Many marathon training plans you’ll read in magazines and books suggest that 16 weeks is a good length of time in order to prepare for a marathon.
Although this might be an ideal time frame if you are already a seasoned runner, if you are a beginner, 16 weeks is not really long enough.
To be on the safe side, you should really be looking at giving yourself at least 6 months to prepare, so you can get your leg muscles and tendons conditioned to the demands of long distance running.
There’s no need to stress if you haven’t started training sooner than you had hoped, just remember to take your time and build up your miles slowly.
It is essential to get your running gait analysed before you start clocking up the miles. Most reputable running shoes stores will analyse your running gait for free and recommend the most suitable running shoes for your feet.
Once you know which shoes you can run in, all that’s left is to choose brand that you can rely on to see you through your training.
Brooks Running manufacture exceptionally high quality running shoes and they are a brand which most regular marathon runners put their trust in. From the forever popular Brooks “GTS” to the best neutral shoe on the market, the Brooks “Ghost 8’s,” there is a Brooks running shoe out there for you.
So, get yourself down to you local Up and Running store and find the right shoes for you.
Unsurprisingly, the phrase “it’s a marathon not a sprint” could not be more appropriate for marathon training. Approach your weekly training schedule with a relaxed frame of mind and try to resist the temptation to break Personal Bests. When it comes to endurance training, “less” is sometimes “more” so when your training programme tells you to head out for an easy/gentle run – do just that.
Most people associate the diet of a marathon runner with high quantities of carbohydrate based food such as pasta, rice and potatoes due to the energy that these foods give to the body to sustain long periods of running. However, far too many runners neglect the importance of protein in their diets, a deficiency of which can lead to poor recovery after training, frequent colds and a general of a lack energy. Try to eat around 1.2 grams of protein per Kg of bodyweight every day to meet your dietary protein requirements.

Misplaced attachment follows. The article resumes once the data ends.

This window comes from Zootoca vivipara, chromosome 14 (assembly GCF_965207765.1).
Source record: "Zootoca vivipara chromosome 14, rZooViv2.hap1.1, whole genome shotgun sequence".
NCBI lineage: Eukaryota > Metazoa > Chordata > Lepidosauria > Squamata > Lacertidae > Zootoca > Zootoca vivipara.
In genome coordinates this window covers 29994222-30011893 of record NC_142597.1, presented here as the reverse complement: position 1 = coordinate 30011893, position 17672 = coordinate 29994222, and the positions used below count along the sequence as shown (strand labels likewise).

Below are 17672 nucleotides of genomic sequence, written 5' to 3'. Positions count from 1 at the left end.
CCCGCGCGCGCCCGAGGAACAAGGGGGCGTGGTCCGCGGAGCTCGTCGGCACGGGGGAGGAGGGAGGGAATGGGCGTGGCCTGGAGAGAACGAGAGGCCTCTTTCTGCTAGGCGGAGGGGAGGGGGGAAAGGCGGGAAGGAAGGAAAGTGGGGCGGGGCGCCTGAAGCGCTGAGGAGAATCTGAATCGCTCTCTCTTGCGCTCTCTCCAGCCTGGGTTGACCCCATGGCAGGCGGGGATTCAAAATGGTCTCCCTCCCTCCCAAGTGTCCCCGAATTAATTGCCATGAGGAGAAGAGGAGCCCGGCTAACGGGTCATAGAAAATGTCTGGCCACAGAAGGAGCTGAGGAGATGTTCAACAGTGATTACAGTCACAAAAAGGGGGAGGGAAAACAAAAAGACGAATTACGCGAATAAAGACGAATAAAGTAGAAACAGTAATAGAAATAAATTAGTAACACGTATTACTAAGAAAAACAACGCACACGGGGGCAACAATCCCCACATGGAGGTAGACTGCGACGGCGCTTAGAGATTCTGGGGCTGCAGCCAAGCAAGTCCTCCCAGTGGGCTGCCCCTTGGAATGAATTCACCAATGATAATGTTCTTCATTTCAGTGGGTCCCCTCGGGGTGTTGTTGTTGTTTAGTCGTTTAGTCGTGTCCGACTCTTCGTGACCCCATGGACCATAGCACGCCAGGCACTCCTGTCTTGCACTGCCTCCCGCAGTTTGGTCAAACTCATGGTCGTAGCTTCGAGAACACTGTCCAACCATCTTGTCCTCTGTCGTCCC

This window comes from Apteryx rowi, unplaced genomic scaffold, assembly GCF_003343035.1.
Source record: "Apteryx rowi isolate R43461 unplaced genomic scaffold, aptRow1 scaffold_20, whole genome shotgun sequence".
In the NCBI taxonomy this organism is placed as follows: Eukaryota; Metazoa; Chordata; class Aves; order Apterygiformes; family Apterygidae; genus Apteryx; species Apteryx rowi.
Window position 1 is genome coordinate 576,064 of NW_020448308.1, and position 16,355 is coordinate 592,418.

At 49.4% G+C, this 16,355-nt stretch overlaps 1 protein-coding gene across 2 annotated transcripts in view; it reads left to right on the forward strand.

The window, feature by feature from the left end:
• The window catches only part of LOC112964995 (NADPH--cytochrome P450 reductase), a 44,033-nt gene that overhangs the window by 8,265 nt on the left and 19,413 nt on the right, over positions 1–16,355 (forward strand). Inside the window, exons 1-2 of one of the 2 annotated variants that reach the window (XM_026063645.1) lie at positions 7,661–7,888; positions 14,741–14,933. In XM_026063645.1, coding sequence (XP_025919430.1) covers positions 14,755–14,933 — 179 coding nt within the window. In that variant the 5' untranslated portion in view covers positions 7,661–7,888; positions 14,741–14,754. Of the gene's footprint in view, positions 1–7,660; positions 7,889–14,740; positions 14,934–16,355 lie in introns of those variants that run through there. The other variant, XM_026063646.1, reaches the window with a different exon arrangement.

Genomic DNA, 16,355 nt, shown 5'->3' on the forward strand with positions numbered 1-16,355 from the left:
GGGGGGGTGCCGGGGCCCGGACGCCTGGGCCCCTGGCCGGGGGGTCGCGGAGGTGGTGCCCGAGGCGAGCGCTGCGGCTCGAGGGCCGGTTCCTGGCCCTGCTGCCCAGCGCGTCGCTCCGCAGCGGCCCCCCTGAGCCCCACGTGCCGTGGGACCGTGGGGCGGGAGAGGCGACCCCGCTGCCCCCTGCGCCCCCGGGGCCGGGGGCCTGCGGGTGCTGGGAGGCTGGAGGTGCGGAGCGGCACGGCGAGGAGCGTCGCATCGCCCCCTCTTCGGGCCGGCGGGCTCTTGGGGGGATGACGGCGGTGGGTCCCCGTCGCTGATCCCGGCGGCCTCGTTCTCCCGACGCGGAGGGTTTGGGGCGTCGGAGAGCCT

Carbohydrate rich foods are of course essential for any marathon runner in training, especially in the weeks leading up to the race, but try to avoid going overboard in the early stages of training. Many runners are confused when they find they are putting on weight in the early stages of training – but the answer is often because of the false belief that every meal should feature large quantities of carbohydrate. Eat a normal diet for at least the first half your training before you start thinking about eating excessively high quantities of carbohydrate rich foods.
Unless you are very lucky, at some stage during your training you’ll pick up an injury of some sort. Although many injuries are minor and don’t cause you too much discomfort, some are more serious and will need to be treated. Every year, runners ignore the early warning signs of injuries and push through a forever increasing pain barrier in the vain hope that the injury will “sort itself out.” Do not ignore injuries that do not get any better and/or get increasingly worse. Seek professional advice early on and you’ll be amazed at how quickly injuries can be cured with a few simple stretches, exercises and a few days off running.
Although there are some excellent books and magazine articles available to buy which offer excellent marathon training advice, always remember that this advice is generic and may not necessarily apply to you and your physiology. We all respond to training differently, so if you find certain suggested sessions do not give you results then do not be afraid to listen to your body and do what suits you.
Although there is no need to go over-board on top of the range running clothes, you’ll always regret opting for cheap running clothes, particularly when your weekly mileage starts to build. Cheap cotton tops and poorly fitted running trousers can cause irritation, chaffing and make for a very uncomfortable run. Leading brands such as Brooks have a wide range of advance training kit which suit all budgets, so take a look and find something that will suit your fashion, training and financial needs!
Training for a marathon is hard. With so many potential obstacles in your way such as injury, illness, work and family commitments it is so important that you are realistic about your marathon goals. By all means set yourself a “sub 4 or 5 hour” goal, but be realistic and if your training is hampered by a series of life’s obstacles, do not think you’re a failure if you have to adjust your target. Remember, there are plenty of other marathons out there to run, so if you miss out on your goal this time round, look at it as a practice run for your next marathon.
Last but certainly not least, it is so important to enjoy your training and the whole marathon experience. The more relaxed you are during your training, the more relaxed you will be on the day of the race, making the entire 26.2 mile, experience a far more enjoyable one and one which you’ll far more likely jump at the chance to do again. So remember – relax, enjoy and Run Happy!
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